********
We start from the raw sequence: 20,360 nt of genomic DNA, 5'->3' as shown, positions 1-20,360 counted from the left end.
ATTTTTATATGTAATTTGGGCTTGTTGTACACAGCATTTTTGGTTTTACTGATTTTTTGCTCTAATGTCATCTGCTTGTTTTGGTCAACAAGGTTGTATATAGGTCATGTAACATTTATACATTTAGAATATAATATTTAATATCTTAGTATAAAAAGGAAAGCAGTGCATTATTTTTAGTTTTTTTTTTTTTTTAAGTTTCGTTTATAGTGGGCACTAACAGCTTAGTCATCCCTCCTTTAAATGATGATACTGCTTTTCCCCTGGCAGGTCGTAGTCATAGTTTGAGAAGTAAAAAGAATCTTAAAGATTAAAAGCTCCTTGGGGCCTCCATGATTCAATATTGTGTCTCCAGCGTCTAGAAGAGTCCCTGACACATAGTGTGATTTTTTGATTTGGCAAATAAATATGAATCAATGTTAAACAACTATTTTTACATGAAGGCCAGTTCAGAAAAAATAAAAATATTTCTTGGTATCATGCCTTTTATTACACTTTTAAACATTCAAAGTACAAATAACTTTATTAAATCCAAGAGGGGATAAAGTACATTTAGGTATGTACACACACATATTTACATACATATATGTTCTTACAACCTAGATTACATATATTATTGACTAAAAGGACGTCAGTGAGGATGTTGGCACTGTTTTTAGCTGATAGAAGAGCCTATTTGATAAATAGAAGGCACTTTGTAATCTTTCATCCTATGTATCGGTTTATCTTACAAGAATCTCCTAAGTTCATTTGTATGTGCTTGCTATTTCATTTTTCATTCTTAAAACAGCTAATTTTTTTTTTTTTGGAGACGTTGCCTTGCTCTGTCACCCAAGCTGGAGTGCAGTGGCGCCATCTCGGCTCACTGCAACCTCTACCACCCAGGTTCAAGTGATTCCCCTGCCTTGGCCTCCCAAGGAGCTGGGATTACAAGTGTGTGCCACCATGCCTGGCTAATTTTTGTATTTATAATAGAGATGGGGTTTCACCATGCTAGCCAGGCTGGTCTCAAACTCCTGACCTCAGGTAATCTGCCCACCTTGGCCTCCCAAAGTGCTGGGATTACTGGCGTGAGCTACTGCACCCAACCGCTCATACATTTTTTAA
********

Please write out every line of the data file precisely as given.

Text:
We start from the raw sequence: 20,360 nt of genomic DNA, 5'->3' as shown, positions 1-20,360 counted from the left end.
ATTTTTATATGTAATTTGGGCTTGTTGTACACAGCATTTTTGGTTTTACTGATTTTTTGCTCTAATGTCATCTGCTTGTTTTGGTCAACAAGGTTGTATATAGGTCATGTAACATTTATACATTTAGAATATAATATTTAATATCTTAGTATAAAAAGGAAAGCAGTGCATTATTTTTAGTTTTTTTTTTTTTTTAAGTTTCGTTTATAGTGGGCACTAACAGCTTAGTCATCCCTCCTTTAAATGATGATACTGCTTTTCCCCTGGCAGGTCGTAGTCATAGTTTGAGAAGTAAAAAGAATCTTAAAGATTAAAAGCTCCTTGGGGCCTCCATGATTCAATATTGTGTCTCCAGCGTCTAGAAGAGTCCCTGACACATAGTGTGATTTTTTGATTTGGCAAATAAATATGAATCAATGTTAAACAACTATTTTTACATGAAGGCCAGTTCAGAAAAAATAAAAATATTTCTTGGTATCATGCCTTTTATTACACTTTTAAACATTCAAAGTACAAATAACTTTATTAAATCCAAGAGGGGATAAAGTACATTTAGGTATGTACACACACATATTTACATACATATATGTTCTTACAACCTAGATTACATATATTATTGACTAAAAGGACGTCAGTGAGGATGTTGGCACTGTTTTTAGCTGATAGAAGAGCCTATTTGATAAATAGAAGGCACTTTGTAATCTTTCATCCTATGTATCGGTTTATCTTACAAGAATCTCCTAAGTTCATTTGTATGTGCTTGCTATTTCATTTTTCATTCTTAAAACAGCTAATTTTTTTTTTTTTGGAGACGTTGCCTTGCTCTGTCACCCAAGCTGGAGTGCAGTGGCGCCATCTCGGCTCACTGCAACCTCTACCACCCAGGTTCAAGTGATTCCCCTGCCTTGGCCTCCCAAGGAGCTGGGATTACAAGTGTGTGCCACCATGCCTGGCTAATTTTTGTATTTATAATAGAGATGGGGTTTCACCATGCTAGCCAGGCTGGTCTCAAACTCCTGACCTCAGGTAATCTGCCCACCTTGGCCTCCCAAAGTGCTGGGATTACTGGCGTGAGCTACTGCACCCAACCGCTCATACATTTTTTAA